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Welcome To Rothney Astrophysics Observatory

Submitted by wcm on Wed, 06/16/2010 - 11:56am


Answer it at the Rothney Astrophysical Observatory


Mythology of the Night Sky Open House

Saturday February 6

Gates open at 8pm to 11pm

Entrance fee: $20 per car OR $10 per person*

Lisa Hughes University of CalgaryPegasus

Lisa Hughes from University of Calgary’s Greek and Roman Studies department will be presenting the Ancient Greek interpretation of the February night sky. Learn more about the clashes of the heroes, goddesses and the immortals especially in the context of the Ancient Greek Zodiac.

Each open house we welcome the knowledgeable and intrepid volunteers from the Royal Astronomical Society of Canada - Calgary Chapter. They present a talk on what is in the sky as well, you will find their telescopes setup for public observing. They help to make each open house an incredible experience and we hope you appreciate their contribution to our open house nights as much we do!

In the sky – Jupiter is visible later in the evening and a waning sliver of a moon in the sky will create great viewing conditions.

The Observatory is a dark sky area. You are welcome to bring a flashlight, red light is preferred. The telescopes are located outside or in unheated domes so please dress for the weather.

*All proceeds fund our educational programs. We offer programming for school and youth groups throughout the year. Thanks.

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Maintaining the wilderness of the night time sky for all to enjoy!

Learn about 'Smart Light' and become a dark sky Citizen Scientist with the RAO's new Dark Night, Star Light project.

Guess who has recently been named the Southern Alberta Chapter of the International Dark Skies Association  ??

   International Dark Sky Association


The Rothney Observatory was featured on Telus TV click here for link

Donations to the Rothney Astrophysical Observatory are hugely appreciated.  We endeavour to make astronomy accessible to the public, and inspire scientific thinking and literacy.  If you would like support us in this endeavour, you can help by making a donation.  Click on this link, and choose "Friends of the RAO" from the Designation drop-down box.

The University of Calgary issues tax receipts for donations of any amount.  Thank YOU!

Current Sky over the RAO:  RAO All Sky Camera

 

 

 

  Read more about this cool image, and see the latest data from our Sky Quality Meter, by visiting the Skywatch page.

Successful Launch!

SWARM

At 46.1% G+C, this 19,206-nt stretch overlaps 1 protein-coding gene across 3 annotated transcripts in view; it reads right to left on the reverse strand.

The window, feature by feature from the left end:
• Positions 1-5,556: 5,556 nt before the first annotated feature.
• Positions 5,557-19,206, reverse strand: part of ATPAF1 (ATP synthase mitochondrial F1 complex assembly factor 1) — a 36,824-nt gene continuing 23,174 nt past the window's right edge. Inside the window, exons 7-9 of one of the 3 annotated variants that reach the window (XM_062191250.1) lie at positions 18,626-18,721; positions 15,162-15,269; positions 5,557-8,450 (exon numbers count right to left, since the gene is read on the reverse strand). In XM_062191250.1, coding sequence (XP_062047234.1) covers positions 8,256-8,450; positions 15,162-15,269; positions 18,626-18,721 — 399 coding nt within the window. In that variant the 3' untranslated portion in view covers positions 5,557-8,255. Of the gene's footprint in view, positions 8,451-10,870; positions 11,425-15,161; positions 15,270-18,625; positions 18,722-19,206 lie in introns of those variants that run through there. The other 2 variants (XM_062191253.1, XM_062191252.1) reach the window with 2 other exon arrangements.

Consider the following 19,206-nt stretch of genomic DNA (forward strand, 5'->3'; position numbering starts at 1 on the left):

The University of Calgary Swarm mission, which consists of a constellation of three satellites orbiting in two different near-polar orbits at 450 and 530 km altitude, is intent on providing the best-ever survey of the Earth's geomagnetic and its temporal evolution. Data gathered will allow for new insights into the Earth and its surroundings by improving understanding of our planet's interior, near-Earth space environment and the sun’s influence on the planet. Swarm will be the first mission to make global, multi-point measurements of magnetic and electric fields simultaneously.

RAO is Operations Headquarters for amazing Canadian satellite research mission: 

artists conception of the CASSIOPE satelliteOn September 29th, 2013 the Canadian Space Agency launched the CAScade, Smallsat and IOnospheric Polar Explorer also known as CASSIOPE.  You may have noticed a new cube-shaped structure and dome to the south of the big ARCT dome.  This is a high-tech satellite tracking installation.  The data that the satellite collects while soaring over and inside the Earth's aurora and space weather is beamed down to the RAO for study by U of C scientists.  An animation of the satellite orbiting the Earth is here.  Stay tuned for an announcement about the official launching celebration of the RAO's e-Pop ground station.

 

RAO Sky Scanner Extrordinare, Rob Cardinal, discovers comets in 2008 and 2010:

Discovery images of C/2010 B1 CardinalTo see Rob's actual discovery images click here.  The stars, being in the distant background, are stationary while the comet dashes across the field of view.  Congratulations Rob Cardinal!

In Oct. of 2008 and Jan. 2010, using the specialized Baker-Nunn Telescope and its very sensitive CCD camera detector, astronomer Rob Cardinal discovered never before seen comets, now named "C/2008 T2 Cardinal" and "C/2010 B1 Cardinal".  read more >>

 

In 2008 the Rothney Astrophysical Observatory won prestigious ASTech Award for Excellence in Science and Technology Public Awareness:            read more >>


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